In the summer of 2013, Burpee Museum’s field crews discovered a rare dinosaur while on expedition in Montana. This dinosaur, nicknamed Pearl, was found by Highland Community College Professor Steve Simpson and students while prospecting for new sites. When Pearl was discovered, she was part of an undescribed species of North American Caenagnathid Oviraptorosaur. The Burpee field crews were fortunate in the timing of the discovery, accompanying them in the field at that time were paleontologists Thomas Holtz, Jack Horner, Mark Goodwin, and Tyler Lyson. With their help, the Burpee field crew realized that this new find was exceptionally rare and very exciting.
Other specimens of this same undescribed species had already been found by the Carnegie Museum and the Marmarth Research Foundation, and a team of researchers was working on a description of the new species. On March 19, 2014 paleontologists Matt Lamanna, Hans-Dieter Sues, Emma Schachner, and Tyler Lyson published their description of a new North American Caenagnathid Oviraptorosaur named Anzu wyliei. Their description, “A New Large-Bodied Oviraptorosaurian Theropod Dinosaur from the Latest Cretaceous of North America” was published in the open access journal PLOSOne. Pearl would have been a feathered dinosaur, 3.5m (11.5ft) long, 1.5m (5ft) tall at the hip and weighing in at about 200-300kg (440-660lbs). These dinosaurs are edentolous, meaning that they did not have any teeth; despite this it has been suggested that they were omnivorous and ate both smaller animals and plants.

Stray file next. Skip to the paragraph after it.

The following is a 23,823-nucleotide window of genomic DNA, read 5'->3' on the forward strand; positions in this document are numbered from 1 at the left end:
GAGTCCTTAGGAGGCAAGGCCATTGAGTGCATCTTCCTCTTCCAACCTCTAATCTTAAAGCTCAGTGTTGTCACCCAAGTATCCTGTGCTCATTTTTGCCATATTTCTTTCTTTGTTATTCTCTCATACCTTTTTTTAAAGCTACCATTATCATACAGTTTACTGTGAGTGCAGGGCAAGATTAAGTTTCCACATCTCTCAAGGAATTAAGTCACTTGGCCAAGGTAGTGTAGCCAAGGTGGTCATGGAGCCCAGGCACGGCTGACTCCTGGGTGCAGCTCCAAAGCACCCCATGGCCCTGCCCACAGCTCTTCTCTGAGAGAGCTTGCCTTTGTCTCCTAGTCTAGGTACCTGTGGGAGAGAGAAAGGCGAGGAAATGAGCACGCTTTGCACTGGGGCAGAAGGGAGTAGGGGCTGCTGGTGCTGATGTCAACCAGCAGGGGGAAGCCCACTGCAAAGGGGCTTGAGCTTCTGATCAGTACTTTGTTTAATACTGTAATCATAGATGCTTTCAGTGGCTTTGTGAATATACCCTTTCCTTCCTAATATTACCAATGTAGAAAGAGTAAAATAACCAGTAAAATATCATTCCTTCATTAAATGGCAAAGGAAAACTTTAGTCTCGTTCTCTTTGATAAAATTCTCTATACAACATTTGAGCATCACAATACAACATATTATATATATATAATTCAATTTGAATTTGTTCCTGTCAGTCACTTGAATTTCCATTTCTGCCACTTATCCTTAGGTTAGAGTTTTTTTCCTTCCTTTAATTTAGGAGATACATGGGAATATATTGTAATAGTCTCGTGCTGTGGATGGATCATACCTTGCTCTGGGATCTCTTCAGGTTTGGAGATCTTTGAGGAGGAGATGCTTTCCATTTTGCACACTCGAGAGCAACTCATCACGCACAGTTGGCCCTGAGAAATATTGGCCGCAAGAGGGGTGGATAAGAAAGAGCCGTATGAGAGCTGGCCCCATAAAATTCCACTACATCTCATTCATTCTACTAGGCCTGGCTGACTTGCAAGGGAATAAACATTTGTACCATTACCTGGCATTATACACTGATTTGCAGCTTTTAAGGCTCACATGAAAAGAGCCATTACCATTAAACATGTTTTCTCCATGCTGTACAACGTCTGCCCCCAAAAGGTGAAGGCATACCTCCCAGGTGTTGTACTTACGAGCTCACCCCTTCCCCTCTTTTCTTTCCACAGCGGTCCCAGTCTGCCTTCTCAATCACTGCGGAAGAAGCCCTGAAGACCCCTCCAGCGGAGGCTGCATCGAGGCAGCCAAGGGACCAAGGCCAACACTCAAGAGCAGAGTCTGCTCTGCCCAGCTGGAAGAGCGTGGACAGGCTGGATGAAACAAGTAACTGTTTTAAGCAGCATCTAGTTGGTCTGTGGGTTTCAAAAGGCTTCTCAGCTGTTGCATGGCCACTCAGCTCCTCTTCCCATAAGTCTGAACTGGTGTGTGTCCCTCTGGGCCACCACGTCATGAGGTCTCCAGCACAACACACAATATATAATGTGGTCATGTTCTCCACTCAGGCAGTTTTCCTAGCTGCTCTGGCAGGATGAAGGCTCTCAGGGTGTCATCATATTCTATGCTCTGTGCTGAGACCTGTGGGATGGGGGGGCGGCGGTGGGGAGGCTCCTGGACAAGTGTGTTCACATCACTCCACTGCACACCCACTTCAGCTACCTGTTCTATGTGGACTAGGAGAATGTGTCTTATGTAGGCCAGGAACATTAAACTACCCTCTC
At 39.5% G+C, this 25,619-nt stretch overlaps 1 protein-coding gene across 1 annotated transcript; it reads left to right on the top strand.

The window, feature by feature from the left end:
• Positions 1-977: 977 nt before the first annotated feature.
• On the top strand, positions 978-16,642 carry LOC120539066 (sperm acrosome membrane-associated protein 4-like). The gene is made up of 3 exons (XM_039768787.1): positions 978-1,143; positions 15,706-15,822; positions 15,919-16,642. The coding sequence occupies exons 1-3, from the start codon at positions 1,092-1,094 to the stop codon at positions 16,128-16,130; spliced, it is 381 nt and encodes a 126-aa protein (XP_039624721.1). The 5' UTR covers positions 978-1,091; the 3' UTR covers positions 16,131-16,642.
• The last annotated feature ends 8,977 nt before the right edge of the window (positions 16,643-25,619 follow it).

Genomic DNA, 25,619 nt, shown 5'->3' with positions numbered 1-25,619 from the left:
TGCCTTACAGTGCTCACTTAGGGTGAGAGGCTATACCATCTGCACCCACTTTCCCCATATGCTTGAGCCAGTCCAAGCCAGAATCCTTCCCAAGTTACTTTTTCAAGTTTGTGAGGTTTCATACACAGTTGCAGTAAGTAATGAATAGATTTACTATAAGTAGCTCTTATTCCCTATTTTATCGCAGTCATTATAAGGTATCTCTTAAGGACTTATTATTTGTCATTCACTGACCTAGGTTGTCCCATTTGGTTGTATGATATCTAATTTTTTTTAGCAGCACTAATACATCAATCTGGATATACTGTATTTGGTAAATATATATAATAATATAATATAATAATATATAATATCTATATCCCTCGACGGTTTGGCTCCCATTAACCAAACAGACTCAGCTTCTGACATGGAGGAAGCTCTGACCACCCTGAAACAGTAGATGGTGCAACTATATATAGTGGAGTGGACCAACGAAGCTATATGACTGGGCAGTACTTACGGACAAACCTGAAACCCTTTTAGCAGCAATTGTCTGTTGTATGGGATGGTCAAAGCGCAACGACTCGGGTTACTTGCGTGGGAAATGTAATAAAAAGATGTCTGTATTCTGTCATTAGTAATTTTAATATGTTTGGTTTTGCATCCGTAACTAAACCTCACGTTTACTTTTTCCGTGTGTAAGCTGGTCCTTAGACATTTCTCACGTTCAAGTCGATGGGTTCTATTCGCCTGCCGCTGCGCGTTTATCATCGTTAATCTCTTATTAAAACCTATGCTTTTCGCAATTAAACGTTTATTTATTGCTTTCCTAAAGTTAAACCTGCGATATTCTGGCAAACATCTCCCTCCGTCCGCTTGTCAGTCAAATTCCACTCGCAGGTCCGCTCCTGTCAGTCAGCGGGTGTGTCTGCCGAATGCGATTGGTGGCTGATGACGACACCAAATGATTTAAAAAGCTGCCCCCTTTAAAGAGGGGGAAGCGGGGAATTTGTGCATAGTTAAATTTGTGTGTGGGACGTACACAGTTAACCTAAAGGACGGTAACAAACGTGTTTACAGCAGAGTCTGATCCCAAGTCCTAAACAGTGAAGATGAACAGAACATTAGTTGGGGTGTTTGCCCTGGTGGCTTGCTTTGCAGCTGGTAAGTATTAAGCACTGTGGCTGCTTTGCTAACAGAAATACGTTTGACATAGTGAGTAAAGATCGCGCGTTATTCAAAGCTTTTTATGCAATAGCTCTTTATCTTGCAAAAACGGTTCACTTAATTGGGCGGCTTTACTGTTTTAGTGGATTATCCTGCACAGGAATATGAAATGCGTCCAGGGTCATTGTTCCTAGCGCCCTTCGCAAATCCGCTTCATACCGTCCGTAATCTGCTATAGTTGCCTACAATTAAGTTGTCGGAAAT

Pearl will add to the understanding of this new species because she can fill in some of the missing skeletal elements that the holotype and referred specimens don’t have – particularly feet and toes. Keep checking in at No Stone Unturned for the most up-to-date information about Pearl and all of Burpee Museum’s other endeavors!